How was he the next day, when you saw him? - Very bad, he was in bed.

Did he say, he thought himself he should die? - I do not know, I did not hear him say any thing about that.

Were you acquainted with him before? - No, Sir, I never saw any of them before to the best of my knowledge.

Prisoner Da Costa. Did you see me strike the prisoner? - No, only the big one.


I am a ticket porter, I was coming home between eleven and twelve on Thursday night the 15th, and I went into the ship and star in East Smithfield, for a pint of beer, after drinking my beer and coming out of the door, I saw the deceased standing with his back against the bar window, and there was a young fellow standing along-side of him, there was a little mob, and the two prisoners stood about a yard and a half distance, and Da Costa he rushed out from some of his countrymen, and struck the deceased with his fist, then the deceased and he fell to fighting; then the deceased knocked Da Costa down, and when he was down he kicked him three or four times, then the tall one came up and wanted to strike the deceased, and I would not let him strike him, I told him to stand off and give them fair play, after that, one of the prisoners, the little one, run away to the corner of White's-yard, just by the Three Crowns, and there he fell down again, but cannot say. I saw the deceased strike him, or whether the curb stones tripped him up; I went and picked him up, and said, come away home, you will get stabbed; the deceased and I went as far as the place called George-yard, about thirty yards from the place where Da Costa fell. Soon after, the two prisoners and two or three more Portuguese came after us with knives in their hands, that might be the space of three or four minutes, I cannot say; there was five in all, they had all knives, there was these two prisoners and three more, we continued to stand at the George-yard, we had not the time to go any farther they came so close after us, then the tall one asked the deceased, why he struck the little man, and why he did not give him his hat; the deceased said, he had not his hat, where was his; immediately after he said that, the deceased run away and they after him; I cannot say that I saw them stab him.

Did you see whether Pinto had any knife in his hand at that time? - Yes, he had one in his hand down by his side, it was in his hand, I could only just see his hand and part of the blade of the knife.

Court. How far did you see the deceased run? - I suppose it might be an hundred yards, I do not know where he went to afterwards, he went out of my sight, and when the prisoners came back they run up to a young man that is here; I went into a chandler's shop and there I bought a broom-stick, or else I should have shared the same fate; when they saw me take up a broom-stick they then run away immediately, I run down after them into a bawdy house, and they came back immediately, I went with this young fellow and his wife towards home; I went to his house where the deceased lodged, I did not see the deceased; in about a minute or two after he was brought to the door, I cannot tell by whom, and set down upon the step of the door; when he was sat there he said to the landlord, Swinney, dear Swinney, I am a dead man, I shall not trouble any one long; I said, the man looks as if he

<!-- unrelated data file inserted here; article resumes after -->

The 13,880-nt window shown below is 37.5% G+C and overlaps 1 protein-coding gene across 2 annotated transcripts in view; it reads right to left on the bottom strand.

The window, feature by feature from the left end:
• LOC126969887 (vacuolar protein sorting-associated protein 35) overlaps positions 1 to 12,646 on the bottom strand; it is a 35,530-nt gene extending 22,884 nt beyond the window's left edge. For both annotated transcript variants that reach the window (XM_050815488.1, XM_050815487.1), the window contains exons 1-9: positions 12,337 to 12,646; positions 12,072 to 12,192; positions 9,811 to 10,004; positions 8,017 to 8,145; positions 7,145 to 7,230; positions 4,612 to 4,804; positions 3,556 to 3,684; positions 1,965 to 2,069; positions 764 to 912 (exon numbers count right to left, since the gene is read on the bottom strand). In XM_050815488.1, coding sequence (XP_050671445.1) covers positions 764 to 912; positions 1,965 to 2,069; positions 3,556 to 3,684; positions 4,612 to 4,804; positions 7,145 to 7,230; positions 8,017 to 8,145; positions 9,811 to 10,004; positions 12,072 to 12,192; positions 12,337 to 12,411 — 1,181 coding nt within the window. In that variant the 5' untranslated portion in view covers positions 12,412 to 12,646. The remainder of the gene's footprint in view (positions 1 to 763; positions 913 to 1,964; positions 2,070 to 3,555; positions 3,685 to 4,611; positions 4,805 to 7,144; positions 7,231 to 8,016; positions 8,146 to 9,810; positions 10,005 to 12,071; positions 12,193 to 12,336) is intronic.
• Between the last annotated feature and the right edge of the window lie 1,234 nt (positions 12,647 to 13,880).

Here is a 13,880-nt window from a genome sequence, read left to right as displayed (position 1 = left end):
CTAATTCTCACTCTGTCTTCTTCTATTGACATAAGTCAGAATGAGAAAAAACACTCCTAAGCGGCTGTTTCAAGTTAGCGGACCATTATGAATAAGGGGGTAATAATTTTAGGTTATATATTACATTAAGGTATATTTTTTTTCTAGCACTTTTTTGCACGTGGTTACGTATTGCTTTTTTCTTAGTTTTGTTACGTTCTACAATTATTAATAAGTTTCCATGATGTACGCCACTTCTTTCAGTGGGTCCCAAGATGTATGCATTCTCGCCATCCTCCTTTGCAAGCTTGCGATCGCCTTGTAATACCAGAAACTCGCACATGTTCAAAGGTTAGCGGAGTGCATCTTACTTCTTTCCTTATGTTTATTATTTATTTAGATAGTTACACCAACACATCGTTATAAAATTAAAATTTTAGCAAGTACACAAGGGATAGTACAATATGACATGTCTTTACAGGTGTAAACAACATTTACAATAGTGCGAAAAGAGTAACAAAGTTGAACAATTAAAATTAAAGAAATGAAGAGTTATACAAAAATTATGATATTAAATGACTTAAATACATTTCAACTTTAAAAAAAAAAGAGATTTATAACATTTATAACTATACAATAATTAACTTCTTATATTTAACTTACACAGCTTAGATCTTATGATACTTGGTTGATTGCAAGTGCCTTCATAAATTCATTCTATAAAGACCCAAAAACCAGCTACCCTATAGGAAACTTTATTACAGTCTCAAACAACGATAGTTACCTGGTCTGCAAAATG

was stabbed, and turned his jacket over one side and unbuttoned his waistcoat, and on his left side over his trowsers, his bowels hung out, he was lifted in, and they applied to Doctor Blackmore , and he sent word he must be sent to the London Infirmary.

Court. Did you ask him how or at what time he received that wound? - No, I never spoke to him after.

Did he tell you at any time, how he received the wound? - No, he did not, the deceased run from the George-yard, when Pinto came up and said to the deceased, what did you strike the little fellow for, where was his hat, then the deceased took to his heels and run.

Court to Kevett. Whereabouts was it you saw Pinto give him the three shoves you mentioned? - At the corner of George-street.

Did you see William Harding there? - I cannot say I saw him there, the prisoner Da Costa had a knife as well as the rest, I immediately applied to an officer to get a warrant, as soon as ever I saw the man's bowels; I got an officer named Wilkinson, and I and Wilkinson and the landlady of this young man, went to the prisoner's lodgings, and somebody asked who was there, and would not open the door without an officer; when the door was open, the officer asked, where were the two men that had run in there, then we went up stairs, and there was Pinto getting into bed, and the little one was under the bed; getting Pinto out of bed this knife fell from under the pillow at the head part of the bed.

Prisoner Pinto. It was none of my knife.

Court. Was there any blood at all, either on the blade or on the handle? - None that I could perceive, and when we went to pull the little one from under the bed, that spear lay alongside of him, then they were apprehended and taken away to the watch-house.

Court to Kevett. You said just now, that after Da Costa got up he run across the way and laid down again, did he fall down by stumbling against the stones, or did he appear to lay down? - I cannot say which way he got down, I saw he was down all at once, but whether he fell down or laid down I do not know.